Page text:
The fondness of the Chinese for lamps and lanterns, and the universal use of them, constitutes one of the marked peculiarities in the customs of the race. The “Stranger in China” remarks, that a Chinaman and his lantern seem wedded together, and the former is rarely found without the latter. They are placed in the streets, temples, boats, &c., and are always to be seen in the hands of the pedestrians after dark. The same writer relates the following amusing anecdote, as affording a striking and original exemplification of both the power of habit and the national peculiarity above referred to. When Captain Maxwell passed the Bogue in the Alceste frigate, as he came up with the battery of Annahoy, the fort appeared well lighted, and a brisk cannonade was commenced upon the ship. However, after the first broadside had been fired upon the fortress, and when the vessel was scarcely a half musket-shot from it, the whole place was deserted, and the embrasures were quickly as dark as before. The Chinese were thoroughly frightened, and ran off with a most edifying precipitation. At the same time, instead of concealing their flight in the darkness of the night, each man seized his lantern, as he had done a hundred times before, and clambered with it up the steep side of the hill immediately behind the fort. The sight of so many bald-pated soldiers, with their long pig-tails dangling at their back, each with a great painted balloon in his hand, was extremely ludicrous, and took away any slight inclination the marines might have had to get a shot with their muskets at such excellent marks.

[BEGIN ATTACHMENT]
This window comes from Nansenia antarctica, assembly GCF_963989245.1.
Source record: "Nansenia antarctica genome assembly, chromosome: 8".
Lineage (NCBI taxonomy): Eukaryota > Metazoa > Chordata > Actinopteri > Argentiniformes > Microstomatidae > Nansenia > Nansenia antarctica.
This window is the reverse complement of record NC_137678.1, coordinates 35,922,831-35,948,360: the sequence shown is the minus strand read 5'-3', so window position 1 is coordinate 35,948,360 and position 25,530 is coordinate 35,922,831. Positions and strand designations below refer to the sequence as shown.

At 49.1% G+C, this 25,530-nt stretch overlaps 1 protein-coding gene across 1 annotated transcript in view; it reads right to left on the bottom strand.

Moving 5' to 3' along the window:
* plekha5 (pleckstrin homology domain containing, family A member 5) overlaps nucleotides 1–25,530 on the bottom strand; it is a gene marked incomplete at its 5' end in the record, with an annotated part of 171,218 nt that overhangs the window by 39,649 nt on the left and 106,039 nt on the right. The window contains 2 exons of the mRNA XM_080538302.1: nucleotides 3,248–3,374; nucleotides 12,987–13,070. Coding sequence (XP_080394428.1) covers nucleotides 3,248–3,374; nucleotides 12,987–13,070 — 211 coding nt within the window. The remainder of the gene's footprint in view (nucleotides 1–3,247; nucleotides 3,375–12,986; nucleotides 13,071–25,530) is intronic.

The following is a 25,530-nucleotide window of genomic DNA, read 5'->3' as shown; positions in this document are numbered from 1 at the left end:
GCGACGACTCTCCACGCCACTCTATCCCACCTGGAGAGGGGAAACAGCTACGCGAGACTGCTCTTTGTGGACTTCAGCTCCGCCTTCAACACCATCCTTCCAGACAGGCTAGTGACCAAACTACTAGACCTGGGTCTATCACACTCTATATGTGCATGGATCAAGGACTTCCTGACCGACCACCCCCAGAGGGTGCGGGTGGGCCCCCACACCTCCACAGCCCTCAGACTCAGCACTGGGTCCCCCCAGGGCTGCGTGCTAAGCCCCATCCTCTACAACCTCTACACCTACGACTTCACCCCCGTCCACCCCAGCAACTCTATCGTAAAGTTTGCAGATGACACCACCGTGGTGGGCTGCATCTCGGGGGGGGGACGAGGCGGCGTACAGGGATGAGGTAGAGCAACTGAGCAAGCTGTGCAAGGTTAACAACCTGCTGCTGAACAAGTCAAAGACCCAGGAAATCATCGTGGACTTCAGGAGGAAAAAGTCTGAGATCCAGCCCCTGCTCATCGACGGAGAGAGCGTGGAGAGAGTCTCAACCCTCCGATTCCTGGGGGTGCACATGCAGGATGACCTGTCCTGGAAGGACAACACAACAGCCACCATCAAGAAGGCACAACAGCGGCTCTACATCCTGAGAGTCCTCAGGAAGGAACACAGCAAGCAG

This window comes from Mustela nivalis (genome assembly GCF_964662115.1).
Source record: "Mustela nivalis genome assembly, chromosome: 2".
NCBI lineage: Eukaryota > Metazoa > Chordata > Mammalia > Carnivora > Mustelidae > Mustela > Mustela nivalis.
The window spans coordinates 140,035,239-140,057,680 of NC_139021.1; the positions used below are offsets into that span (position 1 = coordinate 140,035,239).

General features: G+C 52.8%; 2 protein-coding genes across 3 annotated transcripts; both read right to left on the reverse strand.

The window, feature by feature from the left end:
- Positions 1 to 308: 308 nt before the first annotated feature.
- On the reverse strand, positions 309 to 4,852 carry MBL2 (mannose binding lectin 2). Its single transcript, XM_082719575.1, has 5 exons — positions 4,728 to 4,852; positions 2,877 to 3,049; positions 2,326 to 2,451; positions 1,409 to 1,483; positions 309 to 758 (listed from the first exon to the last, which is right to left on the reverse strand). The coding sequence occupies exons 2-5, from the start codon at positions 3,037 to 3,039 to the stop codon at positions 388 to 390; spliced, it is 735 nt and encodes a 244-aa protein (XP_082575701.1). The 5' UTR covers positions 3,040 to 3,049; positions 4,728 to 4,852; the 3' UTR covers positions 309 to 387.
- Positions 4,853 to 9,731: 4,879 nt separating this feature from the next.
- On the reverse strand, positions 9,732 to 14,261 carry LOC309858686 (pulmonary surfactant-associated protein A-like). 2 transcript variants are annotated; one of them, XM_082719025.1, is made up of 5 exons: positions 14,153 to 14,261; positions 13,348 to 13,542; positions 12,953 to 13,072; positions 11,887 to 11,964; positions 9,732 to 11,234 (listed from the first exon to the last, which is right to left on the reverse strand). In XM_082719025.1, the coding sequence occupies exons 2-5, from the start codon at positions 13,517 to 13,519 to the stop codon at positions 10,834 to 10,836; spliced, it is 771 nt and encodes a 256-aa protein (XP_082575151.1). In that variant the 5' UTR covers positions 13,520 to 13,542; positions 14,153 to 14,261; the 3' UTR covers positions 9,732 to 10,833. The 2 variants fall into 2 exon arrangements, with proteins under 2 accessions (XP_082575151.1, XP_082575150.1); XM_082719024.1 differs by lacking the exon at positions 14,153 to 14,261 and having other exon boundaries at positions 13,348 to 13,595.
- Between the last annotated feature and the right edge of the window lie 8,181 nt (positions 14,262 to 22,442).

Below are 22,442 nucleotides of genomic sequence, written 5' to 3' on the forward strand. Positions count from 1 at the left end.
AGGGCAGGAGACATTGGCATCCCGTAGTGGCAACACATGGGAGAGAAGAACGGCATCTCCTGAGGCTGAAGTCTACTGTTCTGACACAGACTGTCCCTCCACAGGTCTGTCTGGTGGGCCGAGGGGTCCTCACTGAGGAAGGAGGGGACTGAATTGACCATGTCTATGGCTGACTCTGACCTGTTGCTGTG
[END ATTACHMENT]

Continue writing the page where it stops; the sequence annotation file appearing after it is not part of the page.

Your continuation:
The lamp oil in common use is extracted from the ground-nut, so abundant among us, which grows luxuriantly in China. The same kind is used for culinary purposes, and supplies almost entirely the place of butter. It is said to be of a very good quality, burning freely, and with but little smoke.